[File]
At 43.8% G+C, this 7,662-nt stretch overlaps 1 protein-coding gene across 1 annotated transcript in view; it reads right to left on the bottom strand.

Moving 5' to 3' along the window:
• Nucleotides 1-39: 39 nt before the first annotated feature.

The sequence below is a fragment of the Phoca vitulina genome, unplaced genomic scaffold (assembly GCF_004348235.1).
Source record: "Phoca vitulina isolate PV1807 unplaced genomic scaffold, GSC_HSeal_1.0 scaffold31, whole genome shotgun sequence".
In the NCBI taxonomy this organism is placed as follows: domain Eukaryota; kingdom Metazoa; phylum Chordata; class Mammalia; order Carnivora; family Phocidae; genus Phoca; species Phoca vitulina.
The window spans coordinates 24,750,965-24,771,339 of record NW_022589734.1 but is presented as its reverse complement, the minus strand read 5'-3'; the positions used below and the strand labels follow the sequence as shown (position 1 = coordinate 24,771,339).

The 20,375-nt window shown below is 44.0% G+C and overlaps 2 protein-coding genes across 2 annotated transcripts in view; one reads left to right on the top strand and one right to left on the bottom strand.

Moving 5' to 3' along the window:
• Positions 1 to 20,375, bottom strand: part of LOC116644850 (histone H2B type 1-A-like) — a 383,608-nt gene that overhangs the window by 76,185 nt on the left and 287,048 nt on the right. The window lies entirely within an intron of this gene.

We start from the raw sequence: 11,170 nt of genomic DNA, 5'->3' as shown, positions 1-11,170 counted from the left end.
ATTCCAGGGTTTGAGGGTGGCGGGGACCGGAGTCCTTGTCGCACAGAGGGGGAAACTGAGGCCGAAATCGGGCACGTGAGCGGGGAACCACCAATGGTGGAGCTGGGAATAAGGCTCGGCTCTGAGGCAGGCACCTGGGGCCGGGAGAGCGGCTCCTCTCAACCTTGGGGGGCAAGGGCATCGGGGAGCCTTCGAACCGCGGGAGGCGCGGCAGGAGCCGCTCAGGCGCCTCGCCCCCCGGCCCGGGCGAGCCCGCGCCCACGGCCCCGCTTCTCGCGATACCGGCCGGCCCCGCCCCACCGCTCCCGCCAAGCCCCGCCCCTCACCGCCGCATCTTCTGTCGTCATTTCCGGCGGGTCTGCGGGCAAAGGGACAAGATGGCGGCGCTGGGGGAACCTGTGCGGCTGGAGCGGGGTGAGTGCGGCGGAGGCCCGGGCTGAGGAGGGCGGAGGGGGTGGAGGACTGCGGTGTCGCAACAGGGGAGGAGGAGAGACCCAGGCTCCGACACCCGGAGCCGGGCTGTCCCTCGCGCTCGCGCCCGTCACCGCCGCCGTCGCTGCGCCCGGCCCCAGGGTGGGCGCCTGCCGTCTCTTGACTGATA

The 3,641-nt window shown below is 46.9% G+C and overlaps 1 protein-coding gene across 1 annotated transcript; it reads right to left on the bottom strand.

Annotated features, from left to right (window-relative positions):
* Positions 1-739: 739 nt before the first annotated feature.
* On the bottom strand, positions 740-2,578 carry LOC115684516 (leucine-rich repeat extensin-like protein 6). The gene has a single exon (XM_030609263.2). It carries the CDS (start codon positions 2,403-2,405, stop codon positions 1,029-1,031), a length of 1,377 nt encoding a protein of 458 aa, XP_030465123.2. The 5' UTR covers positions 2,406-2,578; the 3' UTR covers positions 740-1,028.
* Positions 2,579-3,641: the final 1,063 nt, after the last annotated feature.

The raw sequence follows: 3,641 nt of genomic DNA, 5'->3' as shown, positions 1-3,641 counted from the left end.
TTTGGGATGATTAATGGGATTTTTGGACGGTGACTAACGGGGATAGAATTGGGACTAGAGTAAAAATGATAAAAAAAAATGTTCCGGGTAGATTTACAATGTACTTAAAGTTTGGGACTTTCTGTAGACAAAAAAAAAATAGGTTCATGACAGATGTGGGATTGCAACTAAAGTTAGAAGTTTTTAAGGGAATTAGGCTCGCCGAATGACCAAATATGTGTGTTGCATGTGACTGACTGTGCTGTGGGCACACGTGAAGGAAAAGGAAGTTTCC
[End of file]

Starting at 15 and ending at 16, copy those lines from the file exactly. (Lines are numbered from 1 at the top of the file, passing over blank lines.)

* Positions 1-739: 739 nt before the first annotated feature.
* On the bottom strand, positions 740-2,578 carry LOC115684516 (leucine-rich repeat extensin-like protein 6). The gene has a single exon (XM_030609263.2). It carries the CDS (start codon positions 2,403-2,405, stop codon positions 1,029-1,031), a length of 1,377 nt encoding a protein of 458 aa, XP_030465123.2. The 5' UTR covers positions 2,406-2,578; the 3' UTR covers positions 740-1,028.